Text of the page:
Brussels approves internet giants to spy on private messages to combat child sexual abuse

A woman looks at her mobile.

A woman looks at her mobile.
Albert Bertran

Google, Facebook, Microsoft and others may to spy the private conversations you have through their services. This was approved this Thursday by European Parliament, which overwhelmingly gave the green light to a temporary permit with which they pretend that give internet providers more tools to combat child sexual abuse more effectively.

The European chamber approved with 537 votes in favor, 133 against and 24 abstentions a project that temporarily suspends articles 5 and 6 of the 2002 European directive that protects the confidentiality of electronic communications. With this, a period of three years is given for these digital companies can “voluntarily” review the contents of chats and emails on their platforms to more easily detect cases of sexual exploitation of minors. This will not apply to audio communications.

The European Parliament put this temporary regulation on the table at the request of the European Comission, which seeks mechanisms to pursue a “worrying increase in material” of child abuse circulating on the Internet, which would have exploded during the pandemic. To detect sexual abuse online, platforms use systems of Artificial intelligence (IA) that track and remove that content, however, are not sufficiently perfected and may incur errors.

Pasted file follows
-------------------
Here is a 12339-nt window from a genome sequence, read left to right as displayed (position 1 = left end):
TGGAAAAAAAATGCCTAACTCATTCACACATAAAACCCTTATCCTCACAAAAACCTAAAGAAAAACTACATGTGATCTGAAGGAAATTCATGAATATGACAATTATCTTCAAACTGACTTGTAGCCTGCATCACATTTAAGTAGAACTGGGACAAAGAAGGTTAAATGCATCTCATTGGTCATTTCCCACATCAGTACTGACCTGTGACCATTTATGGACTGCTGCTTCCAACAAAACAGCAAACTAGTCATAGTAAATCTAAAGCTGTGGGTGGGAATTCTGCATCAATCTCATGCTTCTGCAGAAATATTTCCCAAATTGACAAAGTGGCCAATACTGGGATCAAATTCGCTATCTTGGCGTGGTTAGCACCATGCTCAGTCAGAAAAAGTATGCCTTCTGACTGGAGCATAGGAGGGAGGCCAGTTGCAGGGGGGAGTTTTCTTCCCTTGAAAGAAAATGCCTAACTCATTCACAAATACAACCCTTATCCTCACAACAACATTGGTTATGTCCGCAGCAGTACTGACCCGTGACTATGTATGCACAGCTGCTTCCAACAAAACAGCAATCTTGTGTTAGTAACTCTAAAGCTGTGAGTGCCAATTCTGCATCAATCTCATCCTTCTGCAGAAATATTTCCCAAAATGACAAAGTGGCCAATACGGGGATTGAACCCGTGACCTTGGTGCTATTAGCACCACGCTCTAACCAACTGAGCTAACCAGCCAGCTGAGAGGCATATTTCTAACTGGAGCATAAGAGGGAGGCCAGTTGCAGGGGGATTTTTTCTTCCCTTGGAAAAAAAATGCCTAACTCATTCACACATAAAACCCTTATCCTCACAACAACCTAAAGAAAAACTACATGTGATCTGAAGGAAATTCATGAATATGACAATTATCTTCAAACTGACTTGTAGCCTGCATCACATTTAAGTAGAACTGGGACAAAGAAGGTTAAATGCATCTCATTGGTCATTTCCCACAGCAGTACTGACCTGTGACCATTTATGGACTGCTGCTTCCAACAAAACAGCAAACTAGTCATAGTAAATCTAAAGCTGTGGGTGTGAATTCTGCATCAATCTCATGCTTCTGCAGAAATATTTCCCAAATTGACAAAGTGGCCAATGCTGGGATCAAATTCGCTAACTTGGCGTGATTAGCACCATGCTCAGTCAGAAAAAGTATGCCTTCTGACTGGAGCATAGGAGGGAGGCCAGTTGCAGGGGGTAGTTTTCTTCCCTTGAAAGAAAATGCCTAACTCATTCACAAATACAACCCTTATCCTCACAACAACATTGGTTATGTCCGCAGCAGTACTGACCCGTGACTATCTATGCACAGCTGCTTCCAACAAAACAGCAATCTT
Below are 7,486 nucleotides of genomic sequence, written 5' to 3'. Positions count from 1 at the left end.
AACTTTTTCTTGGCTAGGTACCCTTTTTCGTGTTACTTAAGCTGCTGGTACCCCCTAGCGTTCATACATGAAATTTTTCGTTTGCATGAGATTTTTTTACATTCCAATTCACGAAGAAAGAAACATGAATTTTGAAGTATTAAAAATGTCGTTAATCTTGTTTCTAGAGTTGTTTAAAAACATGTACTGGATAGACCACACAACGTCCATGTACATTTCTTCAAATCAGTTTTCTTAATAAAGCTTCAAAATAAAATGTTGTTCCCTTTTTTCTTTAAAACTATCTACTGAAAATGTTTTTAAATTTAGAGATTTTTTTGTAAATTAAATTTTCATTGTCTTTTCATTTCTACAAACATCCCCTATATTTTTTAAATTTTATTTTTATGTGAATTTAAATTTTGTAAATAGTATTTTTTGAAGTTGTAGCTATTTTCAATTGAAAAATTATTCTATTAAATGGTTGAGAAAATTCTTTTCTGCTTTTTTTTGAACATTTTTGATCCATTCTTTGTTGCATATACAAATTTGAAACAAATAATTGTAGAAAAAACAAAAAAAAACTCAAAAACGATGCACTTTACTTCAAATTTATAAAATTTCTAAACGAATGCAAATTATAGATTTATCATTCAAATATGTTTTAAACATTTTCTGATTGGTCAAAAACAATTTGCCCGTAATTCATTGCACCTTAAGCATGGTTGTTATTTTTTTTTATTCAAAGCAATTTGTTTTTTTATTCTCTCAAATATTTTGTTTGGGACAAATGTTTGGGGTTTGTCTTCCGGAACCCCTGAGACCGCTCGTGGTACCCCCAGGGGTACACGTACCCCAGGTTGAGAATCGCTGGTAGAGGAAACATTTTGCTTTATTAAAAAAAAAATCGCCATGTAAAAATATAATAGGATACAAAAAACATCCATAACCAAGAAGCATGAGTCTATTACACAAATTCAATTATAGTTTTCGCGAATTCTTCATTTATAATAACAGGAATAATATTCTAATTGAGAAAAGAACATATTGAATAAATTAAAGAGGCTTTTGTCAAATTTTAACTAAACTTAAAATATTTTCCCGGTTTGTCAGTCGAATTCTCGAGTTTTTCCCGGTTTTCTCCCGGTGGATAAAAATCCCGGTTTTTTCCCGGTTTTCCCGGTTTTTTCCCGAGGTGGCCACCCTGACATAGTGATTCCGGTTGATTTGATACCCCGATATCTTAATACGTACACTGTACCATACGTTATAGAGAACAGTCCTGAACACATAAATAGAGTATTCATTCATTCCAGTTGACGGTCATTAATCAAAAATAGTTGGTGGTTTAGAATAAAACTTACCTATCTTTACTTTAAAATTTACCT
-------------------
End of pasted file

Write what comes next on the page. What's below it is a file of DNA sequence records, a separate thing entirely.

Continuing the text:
Impact on privacy

Although the purpose is noble, the measure has raised alarms for its possible implications on the Privacy of the users. “It may not be perfect, but it is a viable and temporary solution,” confessed the German Social Democratic deputy. Birgit sippel, driving force behind the measure. The project approved by the European Parliament establishes that the Internet giants “must use technologies that are the least intrusive to privacy as possible.”

Even so, opponents of this measure, such as the vice president of Parliament, Marcel Kolaja, believe that it is an exception that will cause “irrevocable damage to our fundamental right to privacy.”

“This new EU legislation that gives providers the right to voluntarily scan private messages does not break encryption or lead us to a regime of mass surveillance mandatory. But it definitely sets the stage for it ”, he criticized Matthew green, professor of cryptography at John Hopkins University


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